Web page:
This year's version of the balanced budget amendment appears headed for defeat in the Senate tonight, with many senators likely to back a less-stringent alternative that is given an even smaller chance of winning the necessary two-thirds majority.
Concluding a week of debate on the topic, the Senate's rejection of a constitutional amendment requiring a balanced federal budget would doom action on the issue for the rest of the year.
Although the House may vote later this month to endorse the amendment, Senate Majority Leader George Mitchell, a Maine Democrat, said Monday that there would not be a second vote in the Senate.
Supporters of the amendment, led by Sen. Paul Simon, D-Ill., were not ready to concede defeat. But they acknowledged they were at least four votes short of the 67 required, without much hope of picking up all four of the senators still undecided.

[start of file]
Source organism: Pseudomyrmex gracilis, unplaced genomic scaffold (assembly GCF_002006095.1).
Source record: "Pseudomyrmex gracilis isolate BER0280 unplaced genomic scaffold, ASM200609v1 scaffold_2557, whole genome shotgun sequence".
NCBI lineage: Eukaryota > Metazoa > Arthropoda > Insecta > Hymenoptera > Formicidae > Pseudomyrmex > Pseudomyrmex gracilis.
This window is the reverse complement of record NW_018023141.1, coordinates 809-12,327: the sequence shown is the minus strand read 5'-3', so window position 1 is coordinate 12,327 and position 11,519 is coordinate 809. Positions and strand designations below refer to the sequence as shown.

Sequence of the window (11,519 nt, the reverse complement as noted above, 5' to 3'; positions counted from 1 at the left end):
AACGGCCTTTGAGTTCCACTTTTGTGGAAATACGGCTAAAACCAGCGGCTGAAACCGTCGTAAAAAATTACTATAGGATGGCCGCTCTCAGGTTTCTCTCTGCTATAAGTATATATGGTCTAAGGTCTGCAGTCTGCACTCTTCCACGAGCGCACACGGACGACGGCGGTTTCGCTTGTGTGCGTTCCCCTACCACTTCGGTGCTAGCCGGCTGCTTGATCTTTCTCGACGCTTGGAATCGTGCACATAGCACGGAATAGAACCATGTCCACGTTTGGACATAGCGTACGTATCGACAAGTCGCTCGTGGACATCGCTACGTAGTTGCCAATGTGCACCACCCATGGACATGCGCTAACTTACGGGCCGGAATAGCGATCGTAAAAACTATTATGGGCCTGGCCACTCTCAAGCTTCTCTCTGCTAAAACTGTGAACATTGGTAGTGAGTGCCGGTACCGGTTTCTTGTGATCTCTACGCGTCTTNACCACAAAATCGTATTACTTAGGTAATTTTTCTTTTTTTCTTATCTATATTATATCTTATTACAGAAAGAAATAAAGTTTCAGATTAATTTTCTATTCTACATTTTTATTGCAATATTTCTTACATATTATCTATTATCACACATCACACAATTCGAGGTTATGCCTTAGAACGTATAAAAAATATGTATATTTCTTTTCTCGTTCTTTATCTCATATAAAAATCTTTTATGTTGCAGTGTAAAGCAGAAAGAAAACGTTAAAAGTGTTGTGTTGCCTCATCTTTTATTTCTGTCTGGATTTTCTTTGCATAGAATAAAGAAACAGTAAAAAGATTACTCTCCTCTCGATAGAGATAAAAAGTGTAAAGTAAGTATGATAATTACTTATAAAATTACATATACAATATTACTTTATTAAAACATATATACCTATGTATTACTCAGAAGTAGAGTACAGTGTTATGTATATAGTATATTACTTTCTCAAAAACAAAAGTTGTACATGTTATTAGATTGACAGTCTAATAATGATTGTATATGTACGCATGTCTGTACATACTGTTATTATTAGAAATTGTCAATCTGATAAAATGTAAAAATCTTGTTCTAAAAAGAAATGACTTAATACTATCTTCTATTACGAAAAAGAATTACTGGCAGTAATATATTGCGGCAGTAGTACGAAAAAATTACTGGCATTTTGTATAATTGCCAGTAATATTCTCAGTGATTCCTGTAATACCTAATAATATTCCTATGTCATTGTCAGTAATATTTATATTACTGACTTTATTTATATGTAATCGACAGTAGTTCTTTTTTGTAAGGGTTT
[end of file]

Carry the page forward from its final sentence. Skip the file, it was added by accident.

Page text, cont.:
Two of those four, Democrats Joseph Biden of Delaware and Jim Sasser of Tennessee, were described by aides as more likely to opt for an alternative amendment sponsored by Sen. Harry Reid, D-Nev. Critics have called the Reid alternative so weak as to provide little more than political cover for lawmakers afraid to simply vote against the Simon amendment for fear of being portrayed as spendthrifts.
Sen. Robert Byrd, the West Virginia Democrat who has been passionately leading a crusade against the Simon amendment, said that the vote would be "very close" but that the momentum is going his way.
"This amendment is very popular because a lot of people don't understand it, but it is very dangerous to the fabric of our country," Byrd said.
The balanced budget amendment was last voted on in 1986. It failed by one vote in the Senate.